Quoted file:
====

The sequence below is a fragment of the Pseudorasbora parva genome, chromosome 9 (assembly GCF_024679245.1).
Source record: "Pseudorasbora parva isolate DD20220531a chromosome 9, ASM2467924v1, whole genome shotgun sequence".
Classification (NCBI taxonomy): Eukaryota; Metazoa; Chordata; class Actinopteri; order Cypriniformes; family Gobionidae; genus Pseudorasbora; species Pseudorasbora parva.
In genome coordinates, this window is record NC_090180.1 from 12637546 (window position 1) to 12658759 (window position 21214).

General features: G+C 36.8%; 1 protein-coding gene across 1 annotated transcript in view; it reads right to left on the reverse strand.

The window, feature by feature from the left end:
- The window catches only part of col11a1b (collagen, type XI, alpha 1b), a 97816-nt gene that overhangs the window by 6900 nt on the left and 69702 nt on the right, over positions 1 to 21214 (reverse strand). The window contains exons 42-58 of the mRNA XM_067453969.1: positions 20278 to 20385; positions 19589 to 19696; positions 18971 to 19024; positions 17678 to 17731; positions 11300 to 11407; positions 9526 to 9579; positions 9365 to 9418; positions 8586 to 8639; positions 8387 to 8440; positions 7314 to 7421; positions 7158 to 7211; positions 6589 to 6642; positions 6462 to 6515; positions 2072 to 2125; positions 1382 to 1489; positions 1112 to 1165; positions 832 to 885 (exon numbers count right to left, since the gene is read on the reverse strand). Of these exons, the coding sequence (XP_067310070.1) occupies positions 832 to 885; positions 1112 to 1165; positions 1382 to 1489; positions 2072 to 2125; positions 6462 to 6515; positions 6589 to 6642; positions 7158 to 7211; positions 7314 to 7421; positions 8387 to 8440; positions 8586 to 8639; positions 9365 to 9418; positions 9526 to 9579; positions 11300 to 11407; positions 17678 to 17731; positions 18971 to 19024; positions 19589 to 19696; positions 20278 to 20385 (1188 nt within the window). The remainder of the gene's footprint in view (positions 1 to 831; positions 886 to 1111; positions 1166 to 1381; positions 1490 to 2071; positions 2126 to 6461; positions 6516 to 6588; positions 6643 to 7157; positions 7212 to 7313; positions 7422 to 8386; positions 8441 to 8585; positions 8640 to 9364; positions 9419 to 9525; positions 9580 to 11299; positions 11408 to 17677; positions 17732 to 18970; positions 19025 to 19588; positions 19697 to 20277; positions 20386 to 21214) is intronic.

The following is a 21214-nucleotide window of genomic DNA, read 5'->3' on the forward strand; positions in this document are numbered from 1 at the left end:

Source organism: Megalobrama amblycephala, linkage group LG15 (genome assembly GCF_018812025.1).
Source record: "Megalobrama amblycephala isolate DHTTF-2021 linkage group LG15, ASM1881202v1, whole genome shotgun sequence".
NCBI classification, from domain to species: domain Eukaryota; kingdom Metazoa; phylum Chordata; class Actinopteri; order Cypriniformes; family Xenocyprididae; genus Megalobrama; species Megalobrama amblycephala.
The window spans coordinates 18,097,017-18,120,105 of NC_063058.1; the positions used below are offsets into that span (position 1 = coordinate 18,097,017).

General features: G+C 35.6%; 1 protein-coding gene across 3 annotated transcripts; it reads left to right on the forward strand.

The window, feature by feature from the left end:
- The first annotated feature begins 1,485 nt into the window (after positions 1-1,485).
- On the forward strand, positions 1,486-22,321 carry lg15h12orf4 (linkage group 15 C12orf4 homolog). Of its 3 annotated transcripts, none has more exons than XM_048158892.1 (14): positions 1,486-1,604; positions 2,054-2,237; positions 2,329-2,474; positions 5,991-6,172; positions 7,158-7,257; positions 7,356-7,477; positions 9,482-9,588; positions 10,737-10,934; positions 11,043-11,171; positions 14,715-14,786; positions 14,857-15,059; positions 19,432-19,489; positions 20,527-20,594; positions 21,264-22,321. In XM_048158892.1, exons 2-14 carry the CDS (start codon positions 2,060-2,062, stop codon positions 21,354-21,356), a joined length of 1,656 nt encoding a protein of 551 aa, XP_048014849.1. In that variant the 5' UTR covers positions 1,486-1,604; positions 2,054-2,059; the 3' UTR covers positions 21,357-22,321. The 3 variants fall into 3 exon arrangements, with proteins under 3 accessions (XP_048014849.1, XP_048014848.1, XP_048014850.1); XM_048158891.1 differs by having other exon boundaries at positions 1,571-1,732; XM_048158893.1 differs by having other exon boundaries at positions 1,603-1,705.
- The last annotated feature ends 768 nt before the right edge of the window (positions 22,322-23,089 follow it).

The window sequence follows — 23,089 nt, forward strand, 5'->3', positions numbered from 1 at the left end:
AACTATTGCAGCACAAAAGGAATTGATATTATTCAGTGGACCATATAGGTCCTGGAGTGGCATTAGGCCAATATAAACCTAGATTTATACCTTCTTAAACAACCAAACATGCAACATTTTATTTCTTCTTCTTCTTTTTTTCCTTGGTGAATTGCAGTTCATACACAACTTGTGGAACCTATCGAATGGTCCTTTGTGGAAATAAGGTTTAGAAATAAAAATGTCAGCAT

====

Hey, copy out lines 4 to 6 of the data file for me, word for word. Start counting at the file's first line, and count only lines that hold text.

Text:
In genome coordinates, this window is record NC_090180.1 from 12637546 (window position 1) to 12658759 (window position 21214).

General features: G+C 36.8%; 1 protein-coding gene across 1 annotated transcript in view; it reads right to left on the reverse strand.

The window, feature by feature from the left end: